Location: E29-42 and 2nd to 5th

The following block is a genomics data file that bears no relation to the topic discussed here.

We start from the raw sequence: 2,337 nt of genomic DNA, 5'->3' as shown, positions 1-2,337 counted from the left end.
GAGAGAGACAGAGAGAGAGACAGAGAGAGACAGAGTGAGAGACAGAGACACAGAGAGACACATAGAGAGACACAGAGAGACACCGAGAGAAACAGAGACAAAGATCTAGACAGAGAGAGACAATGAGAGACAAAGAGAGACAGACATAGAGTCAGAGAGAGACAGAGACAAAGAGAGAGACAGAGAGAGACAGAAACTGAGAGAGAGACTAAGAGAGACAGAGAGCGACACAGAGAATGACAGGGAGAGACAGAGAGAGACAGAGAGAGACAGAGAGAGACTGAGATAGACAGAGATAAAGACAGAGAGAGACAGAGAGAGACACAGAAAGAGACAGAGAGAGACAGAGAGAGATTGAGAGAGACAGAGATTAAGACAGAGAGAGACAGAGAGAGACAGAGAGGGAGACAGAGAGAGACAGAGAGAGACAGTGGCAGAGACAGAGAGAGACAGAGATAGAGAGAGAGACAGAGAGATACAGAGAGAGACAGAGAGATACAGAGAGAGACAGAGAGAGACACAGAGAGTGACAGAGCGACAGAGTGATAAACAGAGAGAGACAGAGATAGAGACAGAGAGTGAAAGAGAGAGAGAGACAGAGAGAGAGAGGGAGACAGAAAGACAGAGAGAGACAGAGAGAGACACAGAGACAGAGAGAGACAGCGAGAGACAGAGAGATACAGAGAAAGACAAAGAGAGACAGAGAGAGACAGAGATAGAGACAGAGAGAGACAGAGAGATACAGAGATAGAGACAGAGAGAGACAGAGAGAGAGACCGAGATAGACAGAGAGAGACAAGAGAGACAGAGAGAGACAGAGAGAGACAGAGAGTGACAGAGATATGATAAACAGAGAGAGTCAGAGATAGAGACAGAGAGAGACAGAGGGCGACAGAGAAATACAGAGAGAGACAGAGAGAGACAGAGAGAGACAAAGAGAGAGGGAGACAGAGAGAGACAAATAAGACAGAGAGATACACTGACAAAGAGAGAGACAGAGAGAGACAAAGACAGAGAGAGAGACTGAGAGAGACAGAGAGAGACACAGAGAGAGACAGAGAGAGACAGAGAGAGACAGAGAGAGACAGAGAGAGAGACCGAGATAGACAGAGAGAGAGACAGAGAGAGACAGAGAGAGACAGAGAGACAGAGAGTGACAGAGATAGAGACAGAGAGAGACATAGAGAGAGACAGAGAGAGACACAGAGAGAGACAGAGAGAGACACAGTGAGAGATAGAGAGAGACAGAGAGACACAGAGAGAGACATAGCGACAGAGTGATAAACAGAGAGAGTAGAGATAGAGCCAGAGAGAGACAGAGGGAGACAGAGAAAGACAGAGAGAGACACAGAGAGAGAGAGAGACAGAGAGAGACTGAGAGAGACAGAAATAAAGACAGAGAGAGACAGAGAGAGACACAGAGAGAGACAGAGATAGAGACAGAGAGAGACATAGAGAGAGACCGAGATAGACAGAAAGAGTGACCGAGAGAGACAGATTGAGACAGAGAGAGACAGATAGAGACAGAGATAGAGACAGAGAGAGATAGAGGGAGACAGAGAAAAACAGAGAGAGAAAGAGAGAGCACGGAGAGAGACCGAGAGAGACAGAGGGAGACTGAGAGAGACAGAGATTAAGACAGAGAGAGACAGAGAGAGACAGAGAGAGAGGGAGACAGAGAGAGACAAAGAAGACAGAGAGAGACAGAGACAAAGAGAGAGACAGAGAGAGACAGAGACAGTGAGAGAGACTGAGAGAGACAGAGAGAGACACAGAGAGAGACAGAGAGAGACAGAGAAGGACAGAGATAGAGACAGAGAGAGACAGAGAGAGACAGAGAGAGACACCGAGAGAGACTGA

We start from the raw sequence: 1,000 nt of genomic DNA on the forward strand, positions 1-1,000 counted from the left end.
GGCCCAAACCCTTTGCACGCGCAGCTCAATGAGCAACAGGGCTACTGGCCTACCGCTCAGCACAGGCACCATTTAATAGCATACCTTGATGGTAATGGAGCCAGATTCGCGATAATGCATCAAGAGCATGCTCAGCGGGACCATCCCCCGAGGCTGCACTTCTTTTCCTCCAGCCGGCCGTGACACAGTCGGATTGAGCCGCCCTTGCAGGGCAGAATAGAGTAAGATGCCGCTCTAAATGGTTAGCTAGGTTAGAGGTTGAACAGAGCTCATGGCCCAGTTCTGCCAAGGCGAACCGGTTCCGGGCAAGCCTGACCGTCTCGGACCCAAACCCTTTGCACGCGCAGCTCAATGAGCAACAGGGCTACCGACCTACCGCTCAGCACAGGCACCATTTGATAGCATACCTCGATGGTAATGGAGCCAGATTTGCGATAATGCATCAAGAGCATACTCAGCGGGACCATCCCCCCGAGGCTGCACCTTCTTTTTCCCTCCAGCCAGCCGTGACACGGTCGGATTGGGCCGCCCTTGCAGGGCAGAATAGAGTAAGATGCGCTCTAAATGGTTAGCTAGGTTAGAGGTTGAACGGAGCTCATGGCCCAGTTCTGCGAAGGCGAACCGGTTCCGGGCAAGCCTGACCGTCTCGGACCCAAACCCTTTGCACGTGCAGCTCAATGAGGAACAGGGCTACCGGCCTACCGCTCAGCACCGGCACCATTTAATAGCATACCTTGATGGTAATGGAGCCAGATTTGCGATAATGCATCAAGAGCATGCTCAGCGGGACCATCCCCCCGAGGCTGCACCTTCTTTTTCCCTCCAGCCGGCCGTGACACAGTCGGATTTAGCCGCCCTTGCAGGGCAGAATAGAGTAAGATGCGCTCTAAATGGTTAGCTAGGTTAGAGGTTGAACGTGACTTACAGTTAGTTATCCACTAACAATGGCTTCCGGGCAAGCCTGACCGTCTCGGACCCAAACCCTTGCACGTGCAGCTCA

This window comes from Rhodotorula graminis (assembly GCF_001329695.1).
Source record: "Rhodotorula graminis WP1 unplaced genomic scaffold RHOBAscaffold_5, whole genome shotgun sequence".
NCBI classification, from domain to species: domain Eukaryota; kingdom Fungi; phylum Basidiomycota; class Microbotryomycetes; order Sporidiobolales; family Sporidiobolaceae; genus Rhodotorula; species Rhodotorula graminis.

Until recently this Midtown neighborhood had been a mixture of sleepy streets with row houses and brownstones and corporate mega towers. Residents were primarily older and wealthy. A collection of foreign diplomatic missions to the UN and consulates served to further cement the rather formal atmosphere of Murray Hill. However, that all changed with a few high-rise condo developments and an influx of young professionals who were seeking cheaper rents rather than a more fashionable neighborhood to call home. Now several bars and nightclubs liven up the area to the chagrin of the older established residents. The motto among the young college graduates who flock to the watering holes is “work hard, play hard”.